How to Write Headlines for Any Market

Have you ever been to a farmer’s market?

The intention of a farmer’s market is to bring fresh and local produce to the people who normally buy goods at the grocery store.

The thing about farmer’s markets is you will find more than one vendor selling the same thing. The ones I go to usually have two to three vendors selling corn, three to four selling flowers, and over a dozen selling leafy greens (e.g., lettuce, kale, spinach, etc.).

I bring up food because a farmer’s market is a good lesson in competition and content marketing. When you have several vendors offering the same thing, you need to stand out if you want to get sales. The way to create more desire for your product is to use an attention-getting headline.

But before getting into headlines, let’s talk about competition for a moment. It’s important to note competition is a good thing because it means there’s demand in the market. It’s easier to tap into an already existing desire than to create a new demand. You can create new desire for something new, but it takes more effort and relies on how well you educate your market.

This will all make sense by the end of this article. For now, just know competition is good and things go smoothly when you speak to an existing core desire.

Speak the Language

I already said competition is a good thing because it shows there’s demand in the market. There’s another reason why competition is good: it allows you to gather more feedback from prospects. More competition means more people talk about things like…

  • What they are looking for in a product.
  • What they are NOT looking for.
  • How they feel about the marketing of a product.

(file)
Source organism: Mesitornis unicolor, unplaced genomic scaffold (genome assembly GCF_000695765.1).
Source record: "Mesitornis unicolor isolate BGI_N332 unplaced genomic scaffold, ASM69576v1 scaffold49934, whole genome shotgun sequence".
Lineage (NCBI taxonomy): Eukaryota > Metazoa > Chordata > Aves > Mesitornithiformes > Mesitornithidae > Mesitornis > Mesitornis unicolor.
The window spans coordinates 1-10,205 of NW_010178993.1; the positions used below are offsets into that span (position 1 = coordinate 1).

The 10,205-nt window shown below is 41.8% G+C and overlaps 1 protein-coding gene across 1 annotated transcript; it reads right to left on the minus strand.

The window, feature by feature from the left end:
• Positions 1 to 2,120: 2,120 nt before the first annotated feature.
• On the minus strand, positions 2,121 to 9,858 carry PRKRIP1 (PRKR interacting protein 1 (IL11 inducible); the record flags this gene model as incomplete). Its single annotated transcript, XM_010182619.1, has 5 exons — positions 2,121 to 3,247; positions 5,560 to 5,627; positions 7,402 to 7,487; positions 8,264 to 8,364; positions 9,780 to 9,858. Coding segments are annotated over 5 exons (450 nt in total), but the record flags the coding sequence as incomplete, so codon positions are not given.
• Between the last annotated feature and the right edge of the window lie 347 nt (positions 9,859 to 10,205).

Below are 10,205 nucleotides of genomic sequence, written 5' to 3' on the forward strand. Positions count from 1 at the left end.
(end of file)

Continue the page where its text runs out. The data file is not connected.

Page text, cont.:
The more people talk, the more intelligence you can gather for your headline. Writing a great headline requires you to listen to your market. Not just what they are saying, but how they are saying it.

If you were a vendor at a farmer’s market, all you have to do is keep your eyes and ears open. Paying attention to the behaviors and language of people leads to better marketing.

For example, let’s imagine you hear someone say, “I had an apple from here last week. It was the juiciest and sweetest thing in the world. Shivers went down my spine as I took a bite!”

Then all you would have to do is take out a marker and write the following on a sign:

“Spine-Tingling Sweet Apples — So Juicy and Fresh                They’ll Make You Shiver in Pleasure!”

I promise you a headline like that will get noticed more than one that says, “Apples.” People planning to buy apples at a farmer’s market will want one that is juicy or whatever other type they desire (e.g., tart, sweet, small, big, etc.). All you have to do is listen to what people say and use it in your headline.

The analogy of a farmer’s market works anywhere because human desire doesn’t change. When something is in demand, people will request it. When you market your content, it’s your responsibility to find out what people want.

If you need help writing headlines for your content marketing, visit this page to get a website copywriting review.

Photo Credit: Jamie In Bytown

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